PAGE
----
Strong trademarks are so distinctive that it is easy to prevent a third-party from using the mark. It is also less difficult to both register and defend these trademarks. The time an cost involved in registering a Strong trademark can be reduced in most cases. In contrast, “weak” trademarks are often descriptive and/or already used by others to describe their goods or services. As a result, weak trademarks are difficult and more costly to protect.
Generally, marks fall into one of four categories: fanciful or arbitrary, suggestive, descriptive, or generic. The category of the mark largely determines its strength.
• Fanciful and arbitrary marks are the strongest because they are the most distinctive. Fanciful marks are invented words with no dictionary or other known meaning. Meanwhile, arbitrary marks are actual words with a known meaning that have no association/relationship with the goods protected. Examples of fanciful marks are EXXON, KODAK, and XEROX.
• Suggestive marks are also considered strong. They suggest, but do not describe, qualities or a connection to the goods or services. A well-known example is FROOT LOOPs breakfast cereal.
• Descriptive marks are generally considered weak. As the term suggests, these marks use words or designs to describe the goods and/or services. If the USPTO determines that a mark is “merely descriptive,” then it cannot be registered unless it acquires a distinctive secondary meaning through use in commerce for a significant period of time. Descriptive marks are considered “weak” until they have acquired distinctiveness. Examples include CREAMY for yogurt or WORLD’S BEST BREAD.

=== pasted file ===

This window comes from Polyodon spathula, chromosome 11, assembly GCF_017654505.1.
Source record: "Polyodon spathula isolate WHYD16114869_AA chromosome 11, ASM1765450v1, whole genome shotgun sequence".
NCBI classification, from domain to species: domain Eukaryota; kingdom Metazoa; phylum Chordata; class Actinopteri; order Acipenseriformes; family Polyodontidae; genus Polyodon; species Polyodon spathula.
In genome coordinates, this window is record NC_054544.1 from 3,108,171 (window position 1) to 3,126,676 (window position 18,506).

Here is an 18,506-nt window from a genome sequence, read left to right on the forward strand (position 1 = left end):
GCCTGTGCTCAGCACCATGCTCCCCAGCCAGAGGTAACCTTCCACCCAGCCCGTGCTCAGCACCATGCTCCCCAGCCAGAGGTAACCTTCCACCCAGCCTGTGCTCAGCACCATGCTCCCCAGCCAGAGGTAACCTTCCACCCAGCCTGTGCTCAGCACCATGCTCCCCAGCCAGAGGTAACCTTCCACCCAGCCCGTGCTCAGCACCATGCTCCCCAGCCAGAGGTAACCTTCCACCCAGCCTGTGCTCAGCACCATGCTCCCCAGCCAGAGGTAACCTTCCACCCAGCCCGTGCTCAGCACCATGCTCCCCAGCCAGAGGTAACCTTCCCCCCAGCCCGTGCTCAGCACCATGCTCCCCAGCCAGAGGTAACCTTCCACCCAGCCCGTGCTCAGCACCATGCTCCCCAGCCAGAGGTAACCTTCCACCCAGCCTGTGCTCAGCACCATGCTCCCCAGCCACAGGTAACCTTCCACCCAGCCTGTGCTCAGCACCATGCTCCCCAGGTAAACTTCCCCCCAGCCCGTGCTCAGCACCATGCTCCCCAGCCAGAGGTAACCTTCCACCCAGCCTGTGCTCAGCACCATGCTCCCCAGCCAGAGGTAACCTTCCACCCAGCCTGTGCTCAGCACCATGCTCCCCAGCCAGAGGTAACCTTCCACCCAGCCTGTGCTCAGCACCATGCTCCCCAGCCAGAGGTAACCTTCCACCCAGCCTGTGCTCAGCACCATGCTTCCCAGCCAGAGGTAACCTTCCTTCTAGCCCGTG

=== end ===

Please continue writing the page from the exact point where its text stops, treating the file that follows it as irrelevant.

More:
• Generic terms can serve as the basis for a trademark. Because generic words are the common, everyday name for goods and services and everyone has the right to use such terms to refer to their goods and services, they are not protectable.
It is vital to develop a “strong” trademark from the outset. For more information about the potential strength of your trademark, please you to contact one
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It is vital to develop a “strong” trademark from the outset to brand and protect your business. Trademarks are only one aspect of protection, but, because trademarks are your face to customers, they can be extremely important to your success.c
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– Ex astris, scientia –
I am and avid amateur astronomer and intellectual property attorney. As a former Chief Petty Officer in the U.S. Navy, I am a proud member of the Armed Service Committee of the Los Angeles County Bar Association working to aid all active duty and veterans in our communities. Connect with me on Google +